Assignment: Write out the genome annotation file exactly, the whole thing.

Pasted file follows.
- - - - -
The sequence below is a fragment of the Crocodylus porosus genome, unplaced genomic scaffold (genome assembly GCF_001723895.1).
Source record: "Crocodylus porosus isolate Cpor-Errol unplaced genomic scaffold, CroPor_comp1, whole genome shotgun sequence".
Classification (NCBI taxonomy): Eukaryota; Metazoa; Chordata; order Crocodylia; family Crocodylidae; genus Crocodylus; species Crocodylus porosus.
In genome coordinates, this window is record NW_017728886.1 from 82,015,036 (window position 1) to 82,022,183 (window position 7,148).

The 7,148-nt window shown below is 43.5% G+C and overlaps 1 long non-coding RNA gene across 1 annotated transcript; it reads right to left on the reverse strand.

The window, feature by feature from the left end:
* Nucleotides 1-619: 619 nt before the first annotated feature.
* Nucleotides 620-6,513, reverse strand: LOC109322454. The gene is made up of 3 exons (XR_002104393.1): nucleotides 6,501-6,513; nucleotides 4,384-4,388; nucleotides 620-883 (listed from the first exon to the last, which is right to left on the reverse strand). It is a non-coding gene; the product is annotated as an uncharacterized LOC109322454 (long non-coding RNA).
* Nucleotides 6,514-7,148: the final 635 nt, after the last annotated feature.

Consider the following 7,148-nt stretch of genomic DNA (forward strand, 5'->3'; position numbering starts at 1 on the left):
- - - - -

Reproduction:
The sequence below is a fragment of the Crocodylus porosus genome, unplaced genomic scaffold (genome assembly GCF_001723895.1).
Source record: "Crocodylus porosus isolate Cpor-Errol unplaced genomic scaffold, CroPor_comp1, whole genome shotgun sequence".
Classification (NCBI taxonomy): Eukaryota; Metazoa; Chordata; order Crocodylia; family Crocodylidae; genus Crocodylus; species Crocodylus porosus.
In genome coordinates, this window is record NW_017728886.1 from 82,015,036 (window position 1) to 82,022,183 (window position 7,148).

The 7,148-nt window shown below is 43.5% G+C and overlaps 1 long non-coding RNA gene across 1 annotated transcript; it reads right to left on the reverse strand.

The window, feature by feature from the left end:
* Nucleotides 1-619: 619 nt before the first annotated feature.
* Nucleotides 620-6,513, reverse strand: LOC109322454. The gene is made up of 3 exons (XR_002104393.1): nucleotides 6,501-6,513; nucleotides 4,384-4,388; nucleotides 620-883 (listed from the first exon to the last, which is right to left on the reverse strand). It is a non-coding gene; the product is annotated as an uncharacterized LOC109322454 (long non-coding RNA).
* Nucleotides 6,514-7,148: the final 635 nt, after the last annotated feature.

Consider the following 7,148-nt stretch of genomic DNA (forward strand, 5'->3'; position numbering starts at 1 on the left):